Unstan ware is the name used by archaeologists for a type of finely made and decorated Neolithic pottery from the 4th and 3rd millennia BC. Typical are elegant and distinctive shallow bowls with a band of grooved patterning below the rim, using a technique known as "stab-and-drag". A second version consists of undecorated, round-bottomed bowls. Some of the bowls had bits of volcanic rock included in the clay to make them stronger. After firing, bone tools were used to burnish the surfaces to make them shiny and impermeable.
Unstan ware is named after the Unstan Chambered Cairn on the Mainland of the Orkney Islands, a fine example of a stalled chambered tomb in a circular mound, where the style of pottery was first found in 1884. Unstan ware is mostly found in tombs, specifically tombs of the Orkney-Cromarty type. These include the so-called Tomb of the Eagles at Isbister on South Ronaldsay, and Taversoe Tuick and Midhowe on Rousay.
Unstan ware has been found occasionally at sites in Orkney other than tombs; for example, the farmstead of Knap of Howar on Papa Westray. There are scattered occurrences of Unstan ware on the Scottish Mainland, as at Balbridie, and in the Western Isles, as at Eilean Domhnuill.
Unstan ware may have evolved into the later grooved ware style. This interpretation was originally based primarily on a presumed evolution in pottery styles, from Unstan ware to grooved ware, seen at the settlement of Rinyo on Rousay. D.V. Clarke claimed in 1983 that his investigations at Rinyo had debunked this sequence. John Hedges is another primary proponent of what might be termed the "cultural coexistence" hypothesis, suggesting that although Unstan ware may predate grooved ware, the cultures associated with these styles of pottery lived side-by-side across Orkney for centuries. In this interpretation of the evidence, grooved ware is associated with the builders of the Maeshowe class of chambered tomb. The geographic distribution on Orkney of the two pottery types is as follows: grooved ware is found on Mainland, Sanday, and North Ronaldsay, with Unstan ware found on Mainland and the remaining islands, especially Rousay and Eday. Hedges sums up his view this way:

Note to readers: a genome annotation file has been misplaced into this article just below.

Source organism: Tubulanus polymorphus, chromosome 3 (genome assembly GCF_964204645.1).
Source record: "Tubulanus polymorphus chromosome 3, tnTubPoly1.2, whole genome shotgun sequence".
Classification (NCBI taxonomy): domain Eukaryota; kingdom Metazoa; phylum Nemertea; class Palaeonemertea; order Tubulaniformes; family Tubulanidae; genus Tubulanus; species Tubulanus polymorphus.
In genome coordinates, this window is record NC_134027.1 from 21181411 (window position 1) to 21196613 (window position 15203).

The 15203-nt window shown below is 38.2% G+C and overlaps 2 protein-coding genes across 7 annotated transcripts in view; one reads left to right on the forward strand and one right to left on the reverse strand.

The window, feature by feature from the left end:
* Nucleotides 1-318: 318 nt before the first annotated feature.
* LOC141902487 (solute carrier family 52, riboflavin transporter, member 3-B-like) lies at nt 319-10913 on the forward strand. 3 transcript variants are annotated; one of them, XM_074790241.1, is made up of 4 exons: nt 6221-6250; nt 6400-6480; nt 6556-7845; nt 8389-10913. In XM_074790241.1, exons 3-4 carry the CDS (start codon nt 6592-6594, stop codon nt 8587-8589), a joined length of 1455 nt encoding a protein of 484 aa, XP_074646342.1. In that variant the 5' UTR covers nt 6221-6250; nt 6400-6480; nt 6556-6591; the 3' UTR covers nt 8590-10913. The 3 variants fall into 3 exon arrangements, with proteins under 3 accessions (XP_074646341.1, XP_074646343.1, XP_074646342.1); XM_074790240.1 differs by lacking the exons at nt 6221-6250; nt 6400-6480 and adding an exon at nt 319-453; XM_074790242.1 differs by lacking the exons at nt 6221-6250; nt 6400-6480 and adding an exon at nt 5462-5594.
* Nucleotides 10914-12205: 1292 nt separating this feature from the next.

What is important is an understanding that the neolithic population of Orkney can be divided into two major parts on the basis of some elements of their material cultures. It is probable that they originated from different areas and...there is no difficulty in imagining their ability to coexist.
However, he also notes:
One point that should be made at the outset is that there is no discernable difference in the culture- in the social anthropological sense- of the Grooved Ware and Unstan Ware people...it is only apparent from limited aspects of material culture and the evidence...shows it to have been subordinate to a tribal level of unity which took in the whole of Orkney.
Other articles related to "ware":
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